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Started by David Brazier on Tuesday. 0 Replies

THE GOALMost people have little or no idea about the goal of Buddhism. When I realised this, I published the book “Not Everything is Impermanent”. Most people said, “But I thought that Buddhism taught that everything is impermanent.” Only those who…Continue


Started by David Brazier on Monday. 0 Replies

Dragons also take refuge in Amida Buddha. The dragons are proud of their role as defenders of the Dharma. They roar around on their motorbikes and scare off ghosts, demons and anyone who seems to represent a threat. However, all these threats only…Continue


Started by David Brazier Sep 14. 0 Replies

This morning my homily to the dragons was on kindness. After all, dragons must learn kindness too and they have their special contribution. The Dharma is not just about kind folk remaining kind nor just nice people being nice. Buddha nature will…Continue


Started by David Brazier. Last reply by Satya Robyn Sep 9. 1 Reply

Much of what I have learnt as Buddhism over the years appears to be topsy-turvy. Although there is a well established idea of what Buddhism is, this is deceptive. There is a hidden meaning within Buddhism that most do not see. The hidden meaning is…Continue


Started by David Brazier Aug 27. 0 Replies

EMPTINESSBuddhism talks a good deal about shunyata, emptiness. What is this emptiness? The earliest Buddhist texts provide a psychology of what we could call the point mind - a mind without content. Our modern (and later Buddhist) psychologies speak…Continue


Started by David Brazier. Last reply by David Brazier Aug 18. 2 Replies

BUDDHIST PSYCHOLOGYOn the one hand, Buddhism is a broad church or umbrella under which many diverse ideas and methods can cluster. Currently there are many popular methods that have some Buddhist connection. Thus we have mindfulness, qi gong, and…Continue


Started by David Brazier Aug 14. 0 Replies

Buddha came from a “yellow” race, Jesus and Mahommet from a “brown” one. Nobody who claims to follow in the footsteps of these great teachers should be making decisions based on a hierarchy of skin colour. They didn’t. They gave teachings that were…Continue


Started by David Brazier Aug 9. 0 Replies

SELF-CONSCIOUSNESS IS NOT MEDITATIONWe should ask ourselves, what is meditation, really? Meditation is surely not sitting still and silent while one’s mind wanders all over, even if, from time to time, one achieves some self-consciousness of what is…Continue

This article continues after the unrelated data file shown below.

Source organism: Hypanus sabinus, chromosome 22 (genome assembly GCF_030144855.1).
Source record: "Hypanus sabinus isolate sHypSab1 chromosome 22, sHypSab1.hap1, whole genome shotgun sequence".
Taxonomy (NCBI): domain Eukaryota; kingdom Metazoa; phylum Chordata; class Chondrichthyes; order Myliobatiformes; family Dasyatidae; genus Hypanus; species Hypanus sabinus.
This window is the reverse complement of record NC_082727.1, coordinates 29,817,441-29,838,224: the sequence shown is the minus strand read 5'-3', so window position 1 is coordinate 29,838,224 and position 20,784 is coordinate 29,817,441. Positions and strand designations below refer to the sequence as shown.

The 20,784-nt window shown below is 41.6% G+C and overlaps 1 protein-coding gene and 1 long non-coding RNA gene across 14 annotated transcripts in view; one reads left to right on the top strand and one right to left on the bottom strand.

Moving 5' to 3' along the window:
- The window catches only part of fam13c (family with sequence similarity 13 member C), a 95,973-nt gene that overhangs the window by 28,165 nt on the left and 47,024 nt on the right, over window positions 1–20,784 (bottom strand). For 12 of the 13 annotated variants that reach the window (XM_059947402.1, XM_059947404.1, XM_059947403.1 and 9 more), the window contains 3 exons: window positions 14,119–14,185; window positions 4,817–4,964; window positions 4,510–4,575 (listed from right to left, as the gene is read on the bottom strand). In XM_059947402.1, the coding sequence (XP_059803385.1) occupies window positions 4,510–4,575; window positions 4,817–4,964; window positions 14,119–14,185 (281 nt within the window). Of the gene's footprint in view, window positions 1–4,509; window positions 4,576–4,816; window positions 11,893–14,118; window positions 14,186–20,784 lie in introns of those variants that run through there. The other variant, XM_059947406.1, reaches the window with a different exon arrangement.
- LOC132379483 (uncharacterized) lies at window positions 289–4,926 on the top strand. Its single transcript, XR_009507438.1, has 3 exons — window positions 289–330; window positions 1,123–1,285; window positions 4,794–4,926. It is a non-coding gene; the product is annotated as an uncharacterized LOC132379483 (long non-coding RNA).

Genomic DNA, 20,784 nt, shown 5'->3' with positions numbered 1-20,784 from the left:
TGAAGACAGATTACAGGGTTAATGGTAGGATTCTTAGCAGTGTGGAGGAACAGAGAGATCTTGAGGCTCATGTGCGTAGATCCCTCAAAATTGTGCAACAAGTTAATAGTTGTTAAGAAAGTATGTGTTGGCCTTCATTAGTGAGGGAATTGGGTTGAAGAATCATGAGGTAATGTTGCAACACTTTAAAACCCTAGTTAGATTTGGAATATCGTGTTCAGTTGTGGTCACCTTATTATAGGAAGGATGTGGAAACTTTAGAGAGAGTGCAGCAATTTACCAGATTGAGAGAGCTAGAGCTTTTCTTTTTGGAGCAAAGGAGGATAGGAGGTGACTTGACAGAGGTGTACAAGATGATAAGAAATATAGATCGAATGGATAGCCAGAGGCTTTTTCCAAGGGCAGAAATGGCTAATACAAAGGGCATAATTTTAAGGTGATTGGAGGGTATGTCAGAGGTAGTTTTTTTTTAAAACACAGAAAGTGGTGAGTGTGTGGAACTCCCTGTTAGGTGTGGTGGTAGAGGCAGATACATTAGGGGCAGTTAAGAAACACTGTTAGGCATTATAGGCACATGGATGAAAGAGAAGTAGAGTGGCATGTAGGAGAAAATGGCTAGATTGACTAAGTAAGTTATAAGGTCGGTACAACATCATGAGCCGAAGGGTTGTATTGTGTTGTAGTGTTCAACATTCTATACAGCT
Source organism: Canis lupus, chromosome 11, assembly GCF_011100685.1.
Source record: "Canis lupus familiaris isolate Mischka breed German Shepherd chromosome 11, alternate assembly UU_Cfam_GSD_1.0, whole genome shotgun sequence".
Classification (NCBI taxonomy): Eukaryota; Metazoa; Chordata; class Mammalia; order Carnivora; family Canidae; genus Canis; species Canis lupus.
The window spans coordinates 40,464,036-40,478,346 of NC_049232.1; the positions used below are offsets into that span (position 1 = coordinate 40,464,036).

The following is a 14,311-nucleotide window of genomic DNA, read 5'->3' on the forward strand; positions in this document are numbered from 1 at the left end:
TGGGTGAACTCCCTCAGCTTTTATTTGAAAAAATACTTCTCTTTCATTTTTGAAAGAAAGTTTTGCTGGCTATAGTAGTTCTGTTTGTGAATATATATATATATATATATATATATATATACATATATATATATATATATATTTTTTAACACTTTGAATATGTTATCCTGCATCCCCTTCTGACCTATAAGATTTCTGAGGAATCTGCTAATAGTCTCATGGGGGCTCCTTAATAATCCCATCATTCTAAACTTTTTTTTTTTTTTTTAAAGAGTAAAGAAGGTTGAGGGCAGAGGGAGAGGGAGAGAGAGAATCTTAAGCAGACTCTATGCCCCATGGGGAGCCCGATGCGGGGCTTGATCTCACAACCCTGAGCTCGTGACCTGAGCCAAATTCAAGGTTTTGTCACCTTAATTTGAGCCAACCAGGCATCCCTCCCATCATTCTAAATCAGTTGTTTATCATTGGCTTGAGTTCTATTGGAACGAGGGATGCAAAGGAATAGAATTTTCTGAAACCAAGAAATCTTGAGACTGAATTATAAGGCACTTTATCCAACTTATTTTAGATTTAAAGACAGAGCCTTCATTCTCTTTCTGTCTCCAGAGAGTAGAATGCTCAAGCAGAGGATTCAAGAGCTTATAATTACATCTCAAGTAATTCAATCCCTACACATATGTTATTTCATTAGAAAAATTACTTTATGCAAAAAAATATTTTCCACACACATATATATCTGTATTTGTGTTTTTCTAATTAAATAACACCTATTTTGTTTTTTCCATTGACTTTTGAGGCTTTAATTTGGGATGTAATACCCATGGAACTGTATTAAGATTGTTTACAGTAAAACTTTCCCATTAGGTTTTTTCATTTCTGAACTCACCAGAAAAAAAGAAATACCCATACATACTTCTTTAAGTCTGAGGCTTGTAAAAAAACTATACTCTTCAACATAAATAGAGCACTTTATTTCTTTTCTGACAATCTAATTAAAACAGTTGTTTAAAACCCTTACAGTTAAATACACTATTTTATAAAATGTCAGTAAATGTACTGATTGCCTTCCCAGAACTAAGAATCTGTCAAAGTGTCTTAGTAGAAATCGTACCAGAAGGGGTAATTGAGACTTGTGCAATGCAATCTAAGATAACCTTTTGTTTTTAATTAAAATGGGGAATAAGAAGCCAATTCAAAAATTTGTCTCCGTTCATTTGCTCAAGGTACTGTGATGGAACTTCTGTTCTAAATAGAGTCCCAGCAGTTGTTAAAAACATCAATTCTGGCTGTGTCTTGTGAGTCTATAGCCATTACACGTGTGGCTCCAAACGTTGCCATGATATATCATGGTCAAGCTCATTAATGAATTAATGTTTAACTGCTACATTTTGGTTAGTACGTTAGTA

Started by David Brazier Jul 28. 0 Replies

I am often asked how one can select a good teacher. How is one to know if somebody is genuine or not? This seems to be a big worry for some people. They are wary of being tricked. For Western people to give up even a smidgen of their independence is…Continue


Started by David Brazier Jul 27. 0 Replies

In Buddhism there is a theory of conditioning. All conditioned things are impermanent. Buddhism is a religion that is about transcending impermanence and reaching the Deathless - nirvana. However, by definition, one cannot reach the unconditioned…Continue

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Comment by Ryusho Jeffus on March 17, 2018 at 19:00
Beautifully and skillfully stated. Thank you.
Comment by Tamuly Annette on March 13, 2017 at 20:46

Illustration des cinq niveaux selon Tung Shan

Lors de ses enseignement à l'Oasis, durant ce mois de mars 2017, Dharmavidya a commenté les cinq niveaux de la voie, selon Tung Shan. Ces niveaux sont illustrés par des métaphores particulièrement parlantes.

1. L'orgueil précède la chute

Au début de la nuit, quand la lumière de la lune est encore à venir, il n'est pas surprenant de rencontrer sans la reconnaître l'ancienne souillure profondément cachée dans le cœur.


La nuit se réfère au samsara, c'est le temps de l'obscurité. La lune représente le Dharma apparaissant dans le monde. Tant qu'on ne l'a pas rencontré, il n'est pas possible de comprendre en particulier nos fautes et notre responsabilité. On est sûr de soi, mais de façon limitée. Nous avons des preuves de notre nature cachée, mais nous ne les reconnaissons pas. A ce stade, nous croyons que la réalité doit s'incliner devant nous. Nous pensons que tout nous est du. Nous avons l'impression que nous pouvons tout avoir et tout accomplir et si ce n'est pas le cas, nous accusons les autres.